Vital Importance of Vitamin B for Human Body

Vitamin B Importance, Roles in the Body, Types, Benefits, Supplement, Possible Toxicity, Deficiency, Related Health Problems, Food Sources and FAQ

What is Vitamin B?

Vitamin B is a group of water soluble vitamins, which are essential for normal growth and metabolism, but none of these are synthesized by the human body in sufficient quantities.

Vitamin B importance

Common forms of vitamin B include vitamin B1 (Thiamine), B2 (Riboflavin), B3 (Niacin), B6 (Pyridoxine) and B12 (Cobalamin).

Importance of Vitamin B intake

Apart from niacin (when given in high dose), there is no evidence that other B vitamins (physiologic or even super-physiological) high doses cause liver injury or jaundice.

The following article discusses the importance of Vitamin B in the human body and other related but important things you must know.

Also Read: 15 Incredible Benefits of Eating Jackfruit

What Vitamin B does in the Human Body?

B vitamins are important for a healthy growth of body cells. They help transform food to energy, create new blood cells, and maintain healthy skin cells, brain cells, and other body tissues. 

There are 8 major forms of vitamin B, which are grouped into one and named as ‘Vitamin B Complex’. Each of these has their own unique functions in the body.

  • Vitamin B1 (Thiamine)
  • Vitamin B2 (Riboflavin)
  • Vitamin B3 (Niacin)
  • Vitamin B5 (Pantothenic Acid)
  • Vitamin B6 (Pyridoxine)
  • Vitamin B7 (Biotin)
  • Vitamin B9 (Folate)
  • Vitamin B12 (Cobalamin)

Major forms of Vitamin B and their Health Importance

  1. Vitamin B1

Vitamin B1 (Thiamine) is a water-soluble B vitamin found in whole grains, pulses, yeast, beef and pork. The heart, liver, kidneys and brain are all high in thiamine. The approved allowance of thiamine in your diet is 1.2 mg for adult males and 1.1 mg for adult women. 

The body needs thiamine for the following functions:

  • To break down sugar (carbohydrate) molecules from food.
  • To create some neurotransmitters (brain chemicals).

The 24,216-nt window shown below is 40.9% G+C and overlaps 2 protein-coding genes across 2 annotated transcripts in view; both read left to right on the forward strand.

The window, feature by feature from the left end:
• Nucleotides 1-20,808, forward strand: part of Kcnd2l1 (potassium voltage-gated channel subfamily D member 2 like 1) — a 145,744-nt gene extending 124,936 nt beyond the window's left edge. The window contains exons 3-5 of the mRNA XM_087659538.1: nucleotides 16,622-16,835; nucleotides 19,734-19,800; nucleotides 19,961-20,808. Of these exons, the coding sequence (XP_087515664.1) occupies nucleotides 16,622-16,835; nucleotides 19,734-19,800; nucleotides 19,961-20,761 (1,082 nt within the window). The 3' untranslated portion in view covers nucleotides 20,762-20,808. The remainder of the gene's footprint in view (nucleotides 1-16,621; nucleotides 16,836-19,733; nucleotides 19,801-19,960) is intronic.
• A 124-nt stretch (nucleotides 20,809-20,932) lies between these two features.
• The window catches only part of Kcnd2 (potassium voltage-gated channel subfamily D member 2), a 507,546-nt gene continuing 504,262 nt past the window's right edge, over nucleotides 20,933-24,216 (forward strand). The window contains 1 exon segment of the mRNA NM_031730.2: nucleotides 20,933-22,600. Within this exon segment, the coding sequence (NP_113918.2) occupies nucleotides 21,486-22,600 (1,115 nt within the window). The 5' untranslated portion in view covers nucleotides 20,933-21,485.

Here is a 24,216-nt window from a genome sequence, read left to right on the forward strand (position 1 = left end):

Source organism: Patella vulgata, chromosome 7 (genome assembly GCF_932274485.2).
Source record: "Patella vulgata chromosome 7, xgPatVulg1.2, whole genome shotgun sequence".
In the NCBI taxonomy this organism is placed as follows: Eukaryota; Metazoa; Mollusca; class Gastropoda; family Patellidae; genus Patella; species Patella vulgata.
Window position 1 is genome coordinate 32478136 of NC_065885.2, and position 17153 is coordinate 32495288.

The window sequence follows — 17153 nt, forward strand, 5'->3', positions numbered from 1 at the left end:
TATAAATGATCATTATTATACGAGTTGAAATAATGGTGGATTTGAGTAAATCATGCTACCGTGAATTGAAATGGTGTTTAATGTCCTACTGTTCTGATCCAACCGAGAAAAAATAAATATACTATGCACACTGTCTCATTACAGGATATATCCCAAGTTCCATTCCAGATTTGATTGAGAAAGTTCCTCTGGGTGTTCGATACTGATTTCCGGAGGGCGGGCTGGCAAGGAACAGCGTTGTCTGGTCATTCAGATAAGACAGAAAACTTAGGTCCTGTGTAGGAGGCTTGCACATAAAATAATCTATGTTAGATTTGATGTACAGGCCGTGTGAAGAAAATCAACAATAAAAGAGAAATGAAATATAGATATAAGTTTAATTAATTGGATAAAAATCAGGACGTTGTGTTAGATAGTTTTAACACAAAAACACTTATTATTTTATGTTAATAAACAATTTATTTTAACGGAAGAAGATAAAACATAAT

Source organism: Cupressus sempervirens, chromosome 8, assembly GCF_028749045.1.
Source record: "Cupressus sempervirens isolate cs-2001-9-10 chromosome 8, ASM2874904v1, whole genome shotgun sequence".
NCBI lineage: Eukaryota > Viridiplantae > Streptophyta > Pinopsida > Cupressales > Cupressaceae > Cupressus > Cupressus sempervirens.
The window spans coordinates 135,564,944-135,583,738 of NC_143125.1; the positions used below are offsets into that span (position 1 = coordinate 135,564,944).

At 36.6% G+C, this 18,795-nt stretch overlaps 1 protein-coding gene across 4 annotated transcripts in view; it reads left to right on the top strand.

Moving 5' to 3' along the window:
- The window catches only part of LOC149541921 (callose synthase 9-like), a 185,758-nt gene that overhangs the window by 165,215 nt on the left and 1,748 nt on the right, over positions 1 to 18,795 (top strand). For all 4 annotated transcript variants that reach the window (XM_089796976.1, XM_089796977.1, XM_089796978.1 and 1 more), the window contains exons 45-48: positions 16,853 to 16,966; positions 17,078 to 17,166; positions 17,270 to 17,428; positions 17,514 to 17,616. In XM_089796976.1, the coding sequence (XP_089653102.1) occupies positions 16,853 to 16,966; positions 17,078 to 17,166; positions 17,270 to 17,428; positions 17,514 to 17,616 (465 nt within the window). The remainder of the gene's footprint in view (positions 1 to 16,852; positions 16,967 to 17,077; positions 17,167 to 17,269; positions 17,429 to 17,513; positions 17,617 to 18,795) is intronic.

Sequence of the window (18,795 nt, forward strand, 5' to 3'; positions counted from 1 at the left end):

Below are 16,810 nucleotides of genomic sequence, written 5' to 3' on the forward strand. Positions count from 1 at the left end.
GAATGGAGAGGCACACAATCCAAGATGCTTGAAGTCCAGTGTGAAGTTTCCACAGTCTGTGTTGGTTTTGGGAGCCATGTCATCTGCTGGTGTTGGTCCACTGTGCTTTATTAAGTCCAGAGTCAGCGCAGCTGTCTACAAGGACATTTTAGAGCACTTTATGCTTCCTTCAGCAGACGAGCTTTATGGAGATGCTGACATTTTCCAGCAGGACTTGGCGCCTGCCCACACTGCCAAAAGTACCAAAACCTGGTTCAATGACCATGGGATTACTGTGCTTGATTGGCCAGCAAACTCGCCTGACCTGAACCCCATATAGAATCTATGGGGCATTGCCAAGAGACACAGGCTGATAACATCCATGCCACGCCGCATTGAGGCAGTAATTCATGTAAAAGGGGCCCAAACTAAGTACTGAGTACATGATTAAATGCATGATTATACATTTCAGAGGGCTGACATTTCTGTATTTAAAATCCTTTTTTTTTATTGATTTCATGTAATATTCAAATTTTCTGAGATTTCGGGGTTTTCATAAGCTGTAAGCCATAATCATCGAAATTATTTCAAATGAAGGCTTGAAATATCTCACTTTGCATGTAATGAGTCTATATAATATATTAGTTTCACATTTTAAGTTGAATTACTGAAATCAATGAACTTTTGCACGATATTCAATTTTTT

• To make fatty acids.
  • To synthesize some hormones.

Symptoms of Thiamine deficiency-

  • Weight loss
  • Little or no appetite
  • Memory problems or confusion
  • Heart problems
  • Tingling and stiffness in hands and feet
  • Decrease in muscle mass
  • Poor reflexes

Also Read: 12+ Effective Ways to Fight Obesity and Related Problem

  1. Vitamin B2

Vitamin B2 (Riboflavin) is a water soluble B vitamin found in milk and dairy products, whole grains, pulses, lean meat and fish. Riboflavin is important in fat, carbohydrates and protein metabolism and is a central component of flavin adenine dinucleotide (FAD), a component of many enzymes required in electron transfer. The recommended allowance of riboflavin is 1.3 mg for adult males and 1.1 mg for women.

Riboflavin is essential for-

  • Energy generation
  • To break the body fat, medicine and steroid hormones 
  • Converting tryptophan to Niacin (vitamin B3) 
  • Converting Vitamin B6 into a coenzyme required by the body 

Symptoms caused by deficiency-

  • Skin disorders
  • Sores in the corner of the mouth
  • Swelling of face and neck
  • Swollen, cracked lips
  • Hair fall
  • Red, itching eyes
  1. Vitamin B3

Vitamin B3 (Niacin) is a water soluble B vitamin found in many foods; especially in fresh vegetables, milk, meat and eggs. Cereal crops and bread are often protected with niacin. Chemically niacin is called nicotinic acid and its amide is called nicotinamide. The body converts niacin into a coenzyme called nicotinamide adenine dinucleotide (NAD). NAD is a necessary part of more than 400 different enzyme reactions in the body, the highest of all vitamin-produced coenzymes. These enzymes help-

  • Transforming the energy of carbohydrates, fats and proteins to a type that the body can use
  • Metabolic processes in the cells of the body
  • Communication between cells
  • Expression of DNA in cells

Symptoms of Niacin deficiency-

  • Brown discoloration on skin exposed to sunlight
  • Rough patches of Skin 
  • A bright red tongue
  • Vomit, diarrhea, or constipation
  • Headache
  • Fatigue
  • Depression
  1. Vitamin B5

Vitamin B5 (Pantothenic acid) is a water soluble vitamin found in many foods including vegetables, eggs, liver and yeast. Pantothenic acid is an ingredient in coenzyme A and is involved in the synthesis of fatty acids and cholesterol metabolism and steroid hormones. The recommended diet allowance of pantothenic acid has not been officially established, but the suggested intake for adults is 5 mg per day.

Symptoms of Pantothenic acid deficiency-

  • Stiffness and burning of hands and feet 
  • Headache
  • Irritability
  • Restlessness and lack of sleep
  • Lack of appetite
  1. Vitamin B6

Pyridoxine (Vitamin B6) is a water soluble B vitamin found in many foods, but at highest concentration in meat, pulses and nuts. 

Vitamin B6, or pyridoxine, plays a role in more than 100 enzyme reactions. The recommended allowance for pyridoxine is 1.3 to 2.0 mg for adults. The body needs vitamin B6 for-

  • Amino acids metabolism
  • Breaking down carbohydrates and fats
  • In brain development
  • In Immune functions

Symptoms of Pyridoxine deficiency-

  • Anemia
  • Scaling on lips
  • Crack in the corner of the mouth
  • Tongue swelling
  • Weak immune system
  • Confusion 
  • Depression
  1. Vitamin B7

Vitamin B7 (Biotin) is a water soluble vitamin (formerly known as ‘vitamin H’) and is found in liver, soy, beans and egg yolk. However, the egg whites contain protein avidin which binds to the biotin and reduces its availability. Adequate intake for biotin is estimated to be 30 μg per day. The human body needs biotin for-